Abstract and Keywords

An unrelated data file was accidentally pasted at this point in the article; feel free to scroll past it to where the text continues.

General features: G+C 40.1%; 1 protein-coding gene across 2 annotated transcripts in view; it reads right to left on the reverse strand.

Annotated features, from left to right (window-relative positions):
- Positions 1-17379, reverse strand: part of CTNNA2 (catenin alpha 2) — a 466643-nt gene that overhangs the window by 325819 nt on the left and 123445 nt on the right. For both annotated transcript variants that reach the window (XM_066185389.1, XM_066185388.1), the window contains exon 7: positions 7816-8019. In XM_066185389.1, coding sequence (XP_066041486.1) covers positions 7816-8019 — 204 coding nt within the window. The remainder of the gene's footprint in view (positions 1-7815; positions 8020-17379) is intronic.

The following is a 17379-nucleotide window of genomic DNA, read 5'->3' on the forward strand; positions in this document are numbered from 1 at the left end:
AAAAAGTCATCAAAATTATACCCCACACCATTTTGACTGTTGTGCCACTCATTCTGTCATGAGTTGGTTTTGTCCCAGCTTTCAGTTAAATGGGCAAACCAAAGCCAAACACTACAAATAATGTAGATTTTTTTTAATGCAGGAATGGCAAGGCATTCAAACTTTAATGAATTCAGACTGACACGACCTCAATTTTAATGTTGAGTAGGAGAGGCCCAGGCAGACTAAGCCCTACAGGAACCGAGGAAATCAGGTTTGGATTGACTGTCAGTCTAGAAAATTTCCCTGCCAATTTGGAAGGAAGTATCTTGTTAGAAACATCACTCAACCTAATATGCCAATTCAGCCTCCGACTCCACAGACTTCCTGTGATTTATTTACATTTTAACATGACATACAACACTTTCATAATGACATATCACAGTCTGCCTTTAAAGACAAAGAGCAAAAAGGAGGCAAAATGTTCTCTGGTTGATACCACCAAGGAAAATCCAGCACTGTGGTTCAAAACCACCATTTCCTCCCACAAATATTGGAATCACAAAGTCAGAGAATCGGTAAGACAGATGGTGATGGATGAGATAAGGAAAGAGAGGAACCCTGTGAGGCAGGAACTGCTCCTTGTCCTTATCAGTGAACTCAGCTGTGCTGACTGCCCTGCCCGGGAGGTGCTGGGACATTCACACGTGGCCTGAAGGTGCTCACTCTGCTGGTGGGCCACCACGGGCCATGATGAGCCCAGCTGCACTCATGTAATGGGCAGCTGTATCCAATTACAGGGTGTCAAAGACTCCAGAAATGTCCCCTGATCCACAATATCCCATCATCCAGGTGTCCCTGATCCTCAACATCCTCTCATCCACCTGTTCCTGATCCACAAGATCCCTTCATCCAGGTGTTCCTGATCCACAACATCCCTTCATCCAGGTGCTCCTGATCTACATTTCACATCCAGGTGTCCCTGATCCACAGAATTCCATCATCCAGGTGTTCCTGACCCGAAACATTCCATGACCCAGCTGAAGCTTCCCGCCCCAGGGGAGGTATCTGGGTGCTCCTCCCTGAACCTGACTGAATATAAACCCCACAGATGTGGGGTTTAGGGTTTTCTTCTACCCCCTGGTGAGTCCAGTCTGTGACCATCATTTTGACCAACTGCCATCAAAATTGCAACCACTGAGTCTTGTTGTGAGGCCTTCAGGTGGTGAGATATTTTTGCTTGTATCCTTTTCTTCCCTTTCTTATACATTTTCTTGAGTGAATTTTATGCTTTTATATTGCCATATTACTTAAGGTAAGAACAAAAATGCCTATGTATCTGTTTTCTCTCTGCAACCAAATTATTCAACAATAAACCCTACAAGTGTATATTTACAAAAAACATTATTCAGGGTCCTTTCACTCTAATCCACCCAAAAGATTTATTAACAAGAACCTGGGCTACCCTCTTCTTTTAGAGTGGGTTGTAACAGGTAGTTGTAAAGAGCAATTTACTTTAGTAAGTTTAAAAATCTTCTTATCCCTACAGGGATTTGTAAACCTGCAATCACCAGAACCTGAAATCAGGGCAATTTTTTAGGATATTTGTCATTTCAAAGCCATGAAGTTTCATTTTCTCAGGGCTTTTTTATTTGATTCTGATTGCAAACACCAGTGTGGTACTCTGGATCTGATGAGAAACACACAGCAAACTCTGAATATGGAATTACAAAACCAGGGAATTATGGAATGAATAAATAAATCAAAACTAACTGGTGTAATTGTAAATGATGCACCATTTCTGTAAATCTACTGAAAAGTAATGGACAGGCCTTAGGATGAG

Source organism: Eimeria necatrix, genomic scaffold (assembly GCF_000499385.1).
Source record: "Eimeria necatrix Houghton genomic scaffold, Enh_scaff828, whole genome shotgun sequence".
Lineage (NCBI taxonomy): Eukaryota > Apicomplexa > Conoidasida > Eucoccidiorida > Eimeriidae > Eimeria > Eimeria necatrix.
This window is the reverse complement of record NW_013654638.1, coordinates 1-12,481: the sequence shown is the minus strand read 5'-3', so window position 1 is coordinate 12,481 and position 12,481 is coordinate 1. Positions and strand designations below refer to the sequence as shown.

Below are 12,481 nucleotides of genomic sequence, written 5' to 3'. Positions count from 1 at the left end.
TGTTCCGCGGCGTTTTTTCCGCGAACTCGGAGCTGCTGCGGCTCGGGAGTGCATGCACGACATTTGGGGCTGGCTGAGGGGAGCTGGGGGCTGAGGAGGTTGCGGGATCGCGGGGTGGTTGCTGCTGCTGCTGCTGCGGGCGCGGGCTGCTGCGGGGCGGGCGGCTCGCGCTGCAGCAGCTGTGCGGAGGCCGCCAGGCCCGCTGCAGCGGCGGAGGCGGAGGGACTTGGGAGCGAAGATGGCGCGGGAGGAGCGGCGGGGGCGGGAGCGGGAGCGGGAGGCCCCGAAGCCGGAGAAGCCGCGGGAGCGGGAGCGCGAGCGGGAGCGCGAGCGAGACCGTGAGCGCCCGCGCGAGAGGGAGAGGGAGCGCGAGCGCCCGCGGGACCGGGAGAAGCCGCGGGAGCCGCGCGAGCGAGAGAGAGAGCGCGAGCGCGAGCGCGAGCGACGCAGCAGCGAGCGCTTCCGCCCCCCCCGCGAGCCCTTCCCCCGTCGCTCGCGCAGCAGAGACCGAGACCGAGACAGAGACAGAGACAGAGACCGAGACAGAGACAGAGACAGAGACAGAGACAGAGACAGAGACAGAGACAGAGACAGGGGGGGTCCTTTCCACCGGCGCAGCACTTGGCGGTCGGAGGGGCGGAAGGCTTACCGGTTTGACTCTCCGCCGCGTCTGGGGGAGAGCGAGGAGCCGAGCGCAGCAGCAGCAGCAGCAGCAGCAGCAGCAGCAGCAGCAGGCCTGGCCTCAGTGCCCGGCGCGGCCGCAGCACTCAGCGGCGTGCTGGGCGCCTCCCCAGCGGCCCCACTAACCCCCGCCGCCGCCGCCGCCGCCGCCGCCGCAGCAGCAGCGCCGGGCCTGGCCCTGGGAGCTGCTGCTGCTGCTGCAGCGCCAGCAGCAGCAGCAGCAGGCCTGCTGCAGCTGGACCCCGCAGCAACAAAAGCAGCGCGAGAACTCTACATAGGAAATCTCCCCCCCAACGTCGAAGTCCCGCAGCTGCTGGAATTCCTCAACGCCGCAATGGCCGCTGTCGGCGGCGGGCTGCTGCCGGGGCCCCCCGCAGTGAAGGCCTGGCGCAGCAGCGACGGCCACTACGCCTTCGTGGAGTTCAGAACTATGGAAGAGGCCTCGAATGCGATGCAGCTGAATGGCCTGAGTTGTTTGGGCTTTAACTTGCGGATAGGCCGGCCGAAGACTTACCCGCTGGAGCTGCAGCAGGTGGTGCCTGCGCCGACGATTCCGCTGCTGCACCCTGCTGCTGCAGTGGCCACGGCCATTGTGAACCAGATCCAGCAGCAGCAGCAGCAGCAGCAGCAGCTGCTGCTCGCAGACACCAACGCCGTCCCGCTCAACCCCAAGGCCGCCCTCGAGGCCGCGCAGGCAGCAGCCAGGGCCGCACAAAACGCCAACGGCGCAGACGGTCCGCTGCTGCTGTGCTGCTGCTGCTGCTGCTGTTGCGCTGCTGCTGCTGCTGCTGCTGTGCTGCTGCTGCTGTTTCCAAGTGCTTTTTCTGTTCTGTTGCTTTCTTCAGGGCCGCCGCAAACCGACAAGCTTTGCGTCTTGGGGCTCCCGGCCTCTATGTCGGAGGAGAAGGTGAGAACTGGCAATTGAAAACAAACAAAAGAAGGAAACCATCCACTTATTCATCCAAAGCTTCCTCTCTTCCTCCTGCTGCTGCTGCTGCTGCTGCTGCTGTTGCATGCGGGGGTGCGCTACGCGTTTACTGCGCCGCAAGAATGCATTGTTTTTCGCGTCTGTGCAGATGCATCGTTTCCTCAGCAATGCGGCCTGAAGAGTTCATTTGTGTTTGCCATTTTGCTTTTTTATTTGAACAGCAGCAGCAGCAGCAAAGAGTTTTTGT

Monsters take on many roles in Montaigne’s Essays, almost always in novel ways. They do not take on their usual roles as markers of other races, genders, or bodies, as threats or objects of repulsion. Rather, the authorial self and his work are seen as monstrous; Europeans and their culture are seen as monstrous; the knowledge systems that create monsters are themselves monstrous; man’s vanity is monstrous. But most of all, the monster is the provocation to meditation on man’s presumption, and on the limitations of human knowledge and power in the face of the world and the divine. As the sign of the diversity and mutability of the natural world and thus of divine omnipotence, the monstrous and unusual is valued by Montaigne over the normal or usual. It is also the mark of human creativity, dependent as it is on the vagaries of the imagination, new and radically different from the rhetorical, literary, and artistic norms. This is why the Essays themselves can be considered a monstrous work.
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